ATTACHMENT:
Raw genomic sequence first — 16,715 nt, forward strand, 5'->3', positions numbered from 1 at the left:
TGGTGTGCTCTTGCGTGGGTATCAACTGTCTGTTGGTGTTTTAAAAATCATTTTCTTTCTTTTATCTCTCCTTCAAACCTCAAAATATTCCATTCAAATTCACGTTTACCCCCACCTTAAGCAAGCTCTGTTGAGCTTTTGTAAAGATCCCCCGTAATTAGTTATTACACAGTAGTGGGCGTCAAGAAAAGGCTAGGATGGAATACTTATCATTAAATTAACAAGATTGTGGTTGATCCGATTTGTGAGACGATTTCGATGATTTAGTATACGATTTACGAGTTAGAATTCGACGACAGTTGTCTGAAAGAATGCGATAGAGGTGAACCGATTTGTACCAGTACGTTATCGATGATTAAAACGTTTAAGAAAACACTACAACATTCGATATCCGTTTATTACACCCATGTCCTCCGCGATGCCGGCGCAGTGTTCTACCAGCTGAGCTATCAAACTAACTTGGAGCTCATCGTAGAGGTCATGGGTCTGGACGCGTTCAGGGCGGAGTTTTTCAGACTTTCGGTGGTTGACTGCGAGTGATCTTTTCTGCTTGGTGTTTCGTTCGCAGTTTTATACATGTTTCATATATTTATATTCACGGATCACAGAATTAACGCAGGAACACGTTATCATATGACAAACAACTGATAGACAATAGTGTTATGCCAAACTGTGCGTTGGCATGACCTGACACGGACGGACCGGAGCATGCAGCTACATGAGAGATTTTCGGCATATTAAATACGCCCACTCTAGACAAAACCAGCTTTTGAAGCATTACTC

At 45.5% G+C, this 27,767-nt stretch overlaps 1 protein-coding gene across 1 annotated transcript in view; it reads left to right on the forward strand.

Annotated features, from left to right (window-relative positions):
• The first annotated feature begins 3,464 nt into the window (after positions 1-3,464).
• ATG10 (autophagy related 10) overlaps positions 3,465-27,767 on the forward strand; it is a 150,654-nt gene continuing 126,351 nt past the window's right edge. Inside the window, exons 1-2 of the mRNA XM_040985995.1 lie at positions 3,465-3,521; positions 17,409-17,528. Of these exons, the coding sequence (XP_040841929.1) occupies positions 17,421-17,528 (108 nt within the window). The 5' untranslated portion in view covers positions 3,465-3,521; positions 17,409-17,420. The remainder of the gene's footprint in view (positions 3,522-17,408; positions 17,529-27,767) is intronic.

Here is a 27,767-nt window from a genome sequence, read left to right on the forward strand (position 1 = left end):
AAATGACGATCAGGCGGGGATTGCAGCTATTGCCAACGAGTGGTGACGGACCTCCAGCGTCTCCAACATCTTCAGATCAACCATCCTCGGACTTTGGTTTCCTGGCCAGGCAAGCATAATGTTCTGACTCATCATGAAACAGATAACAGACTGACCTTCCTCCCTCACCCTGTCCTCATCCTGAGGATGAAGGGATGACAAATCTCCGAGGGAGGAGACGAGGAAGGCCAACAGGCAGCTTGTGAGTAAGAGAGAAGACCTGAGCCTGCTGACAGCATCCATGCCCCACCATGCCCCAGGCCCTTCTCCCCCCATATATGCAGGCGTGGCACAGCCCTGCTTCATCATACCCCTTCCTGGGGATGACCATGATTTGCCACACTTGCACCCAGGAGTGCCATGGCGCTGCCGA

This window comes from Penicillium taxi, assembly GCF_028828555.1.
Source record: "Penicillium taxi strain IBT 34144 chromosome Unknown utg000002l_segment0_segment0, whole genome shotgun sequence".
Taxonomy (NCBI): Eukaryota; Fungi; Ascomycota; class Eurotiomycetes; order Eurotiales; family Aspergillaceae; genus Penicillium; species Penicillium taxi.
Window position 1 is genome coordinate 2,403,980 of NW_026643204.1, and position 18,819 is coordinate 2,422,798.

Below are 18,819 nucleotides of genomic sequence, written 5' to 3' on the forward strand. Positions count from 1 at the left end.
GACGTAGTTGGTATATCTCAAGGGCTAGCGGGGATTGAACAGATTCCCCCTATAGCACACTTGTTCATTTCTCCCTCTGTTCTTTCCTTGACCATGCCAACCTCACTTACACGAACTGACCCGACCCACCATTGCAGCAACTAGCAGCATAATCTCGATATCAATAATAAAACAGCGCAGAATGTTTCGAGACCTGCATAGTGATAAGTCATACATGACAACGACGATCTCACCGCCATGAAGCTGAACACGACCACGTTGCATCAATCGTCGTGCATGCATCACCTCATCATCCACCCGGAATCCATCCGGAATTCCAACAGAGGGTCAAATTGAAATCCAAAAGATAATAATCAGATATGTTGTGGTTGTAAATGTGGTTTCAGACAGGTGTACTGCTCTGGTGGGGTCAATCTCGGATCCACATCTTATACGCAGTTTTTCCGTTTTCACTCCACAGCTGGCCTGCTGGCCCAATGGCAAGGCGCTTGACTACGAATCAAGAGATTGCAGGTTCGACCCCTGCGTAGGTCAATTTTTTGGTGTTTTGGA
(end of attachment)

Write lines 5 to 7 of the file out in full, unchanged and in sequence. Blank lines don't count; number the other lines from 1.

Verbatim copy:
• The first annotated feature begins 3,464 nt into the window (after positions 1-3,464).
• ATG10 (autophagy related 10) overlaps positions 3,465-27,767 on the forward strand; it is a 150,654-nt gene continuing 126,351 nt past the window's right edge. Inside the window, exons 1-2 of the mRNA XM_040985995.1 lie at positions 3,465-3,521; positions 17,409-17,528. Of these exons, the coding sequence (XP_040841929.1) occupies positions 17,421-17,528 (108 nt within the window). The 5' untranslated portion in view covers positions 3,465-3,521; positions 17,409-17,420. The remainder of the gene's footprint in view (positions 3,522-17,408; positions 17,529-27,767) is intronic.

Here is a 27,767-nt window from a genome sequence, read left to right on the forward strand (position 1 = left end):